Pilot Weather Wisdom book

While sitting home under the siege of COVID-19, it was time to finish book#5, PILOT WEATHER WISDOM. By posting excerpts of the book for feedback, I hope to enhance things from your suggestions and experiences.

Do you know your scales?

Nope, not talking about music. Weather is categorized based on scales. Some refer to it as scales of motion. Weather is grouped according to its size, the horizontal distance it spans, and how long of a lifespan i.e. its duration. From largest to smallest these scales are: 1. global or planetary 2. synoptic 3. mesoscale and 4. microscale.


The global scale includes events that impact large areas of our earth and last for weeks or perhaps months such as the polar jet stream. It circumnavigates the globe influencing the polar and middle latitudes. Global scale includes semi-permanent weather features such as subtropical highs, trade winds, the ITCZ (Intertropical Convergence Zone), polar highs, prevailing westerlies and the infamous and nefarious polar vortex. The polar vortex infiltrated the Ontario region with snow, on Mother’s Day eve.


Next is the synoptic scale. Phenomena on the synoptic scale spans over hundreds of miles (1000s of kilometers) and last for many days. Mid-latitude cyclones, hurricanes, typhoons, tropical storms, air masses and fronts are examples of synoptic weather events. Synoptic is Greek for “seen together” which can mean an overview or general summary. For weather, the overview are weather maps! Those maps flashed up on TV is synoptic weather.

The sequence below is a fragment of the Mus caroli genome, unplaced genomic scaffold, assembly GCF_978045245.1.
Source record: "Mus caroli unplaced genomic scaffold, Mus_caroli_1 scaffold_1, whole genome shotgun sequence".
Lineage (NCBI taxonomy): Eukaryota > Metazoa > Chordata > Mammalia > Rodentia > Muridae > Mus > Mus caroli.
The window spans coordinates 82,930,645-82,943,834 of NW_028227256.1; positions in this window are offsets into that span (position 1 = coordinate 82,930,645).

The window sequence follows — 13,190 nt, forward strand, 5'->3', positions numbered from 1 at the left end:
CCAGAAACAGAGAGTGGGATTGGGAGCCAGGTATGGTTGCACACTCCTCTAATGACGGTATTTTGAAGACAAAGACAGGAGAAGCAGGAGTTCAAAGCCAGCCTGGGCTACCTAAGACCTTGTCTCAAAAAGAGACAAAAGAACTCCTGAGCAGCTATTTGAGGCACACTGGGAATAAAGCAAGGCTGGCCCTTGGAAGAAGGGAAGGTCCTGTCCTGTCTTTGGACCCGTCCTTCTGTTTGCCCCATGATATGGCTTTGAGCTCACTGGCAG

Mesoscale is third from the top typically lasting from an hour to a day and influence 10s to 100s of miles (10s to 100s of kilometers) of distance. Mesoscale includes thunderstorms, complexes of thunderstorms such as MCCs (Mesoscale Convective Complexes), squall lines, sea and land breezes and turbulence.


The last scale of motion is microscale. These events occur typically from minutes up to an hour and cover small distances such as less than 6 miles (10 kilometers). Microscale includes tornadoes, rainbows, convective updrafts and downdrafts.

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